Beyond the Latke

Five alternatives to everyone’s favorite Hanukkah dish

Latkes are, arguably one of the best parts of the Hanukkah season, but with the middle of the holiday closing in, we’re feeling a little burnt out on them, and we bet you are too.

There’s nothing latke specific about the admonition to eat fried foods on this holiday, meaning that my friend who once bought a half pound of Jack in the Box curly fries to our family celebration was technically correct. While nobody actually ate the fries we all learned from his example: Takeout is the best, non-kitchen-splatter-creating way to celebrate the middle days of this celebration of light and oil.

Classic Hanukkah sufganiyot

Get Ready for this Jelly (Donut)

While super sweet jelly-filled sufganiyot are the traditional Hanukkah donut option, Gordough’s PB&J takes it to the next level by combining the grape jelly filling with peanut butter icing and morsels. If the resemblance to a Reese's is a bridge too far for some of your guests, assemble a variety pack with their Razzle Dazzle, filled with raspberry and topped with fudge, or the peach-stuffed and topped with cinnamon sugar cake mix Son of a Peach, or even the Blue Balls, filled with blueberries and topped with blue icing. Don’t name any names when your Bubbeh asks you what you’re contributing this year.

Pig out on Pierogi

The presence of potatoes in these savory little dumplings should be enough to satisfy any latke purist, and there are few more winter appropriate foods than crispy potato dumplings, fried in a pan and served with sour cream. The folks at Apolonia Catering will make them for you in bulk, with a variety of customizable fillings ranging from vegetables like mashed potatoes, sauerkraut, cabbage, mushrooms, spinach, and sweet potato, to farmer’s cheese and meat, as well as millet, buckwheat, or lentil. And make sure you tell them to leave off the bacon on top!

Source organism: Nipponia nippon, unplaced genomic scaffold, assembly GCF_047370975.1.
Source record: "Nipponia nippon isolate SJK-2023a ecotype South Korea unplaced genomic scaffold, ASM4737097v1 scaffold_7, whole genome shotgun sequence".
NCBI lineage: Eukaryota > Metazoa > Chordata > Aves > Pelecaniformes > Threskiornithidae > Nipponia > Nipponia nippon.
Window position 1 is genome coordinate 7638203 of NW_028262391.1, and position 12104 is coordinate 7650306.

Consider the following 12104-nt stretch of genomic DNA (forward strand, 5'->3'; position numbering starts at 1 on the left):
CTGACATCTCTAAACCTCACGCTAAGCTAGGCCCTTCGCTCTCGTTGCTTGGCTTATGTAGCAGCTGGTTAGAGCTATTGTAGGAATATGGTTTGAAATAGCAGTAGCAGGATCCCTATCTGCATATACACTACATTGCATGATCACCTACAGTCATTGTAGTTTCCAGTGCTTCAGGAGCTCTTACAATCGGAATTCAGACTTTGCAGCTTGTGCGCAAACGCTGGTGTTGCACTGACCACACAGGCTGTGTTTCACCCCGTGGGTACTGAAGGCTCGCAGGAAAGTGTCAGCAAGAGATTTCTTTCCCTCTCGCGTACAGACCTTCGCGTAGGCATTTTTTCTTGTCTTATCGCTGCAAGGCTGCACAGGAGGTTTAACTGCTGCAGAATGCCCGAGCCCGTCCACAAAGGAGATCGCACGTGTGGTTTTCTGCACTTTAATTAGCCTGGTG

Learn to Play the Flauta

Even if your mom is still angry at you for your failure to properly practice your instrument in elementary school, throwing away her hard-earned cello money, we bet you can win back her approval with a couple of flautas from What the Flauta?, a mini food truck bringing Asian fusion flare to the traditional canvas of wrapped protein and crispy tortilla. Live up to your name with the Cocky Chick – braised chicken, wild rice, and house fondue – or keep it in the family with the Uncle Phil’s Cheesesteak, stuffed with ribeye bulgogi, caramelized onion, bell pepper, and four cheese fondue. Vegetarians can even get in on the fun, with the guacamole, veggie medley, and house fondue-stuffed Ol’ MacDonald's Farm.

Some of the fare offered at Teji's (Photo by John Anderson)

Go North (Indian) Young Jewish Person

We really tried to narrow down the Indian options here. We really did! But Northern Indian cuisine offers so many delectable fried vegetarian Hanukkah appropriate bites that the best we could do is get it down to two: samosas, whose spicy potato filling makes them a perfect swap for latkes, and gulab jamun, the syrup-soaked North Indian donut that would do anybody’s bubeleh proud. You can get both at Teji’s Indian Grocery, where the samosas come two to an order, crispy-bottomed and stomach-fillingly huge, and the gulab jamun is light, not too stodgy sweet from the syrup, and has a nice cinnamon note.

Chinese Food: It’s Not Just for Christmas Anymore!

Celebrate the longtime association of Jewishness and Chinese food with a box of rolls from Angry Egg Roll. While you should probably save The Drunken Master, their Cantonese-style pork egg roll, for a day when you’re feeling safer about eating treif without incurring the eternal wrath of your ancestors, their Grasshopper roll, filled with shredded vegetables and garlic toasted caramelized cashews is both wildly non-traditional and deliciously Hanukkah table appropriate.

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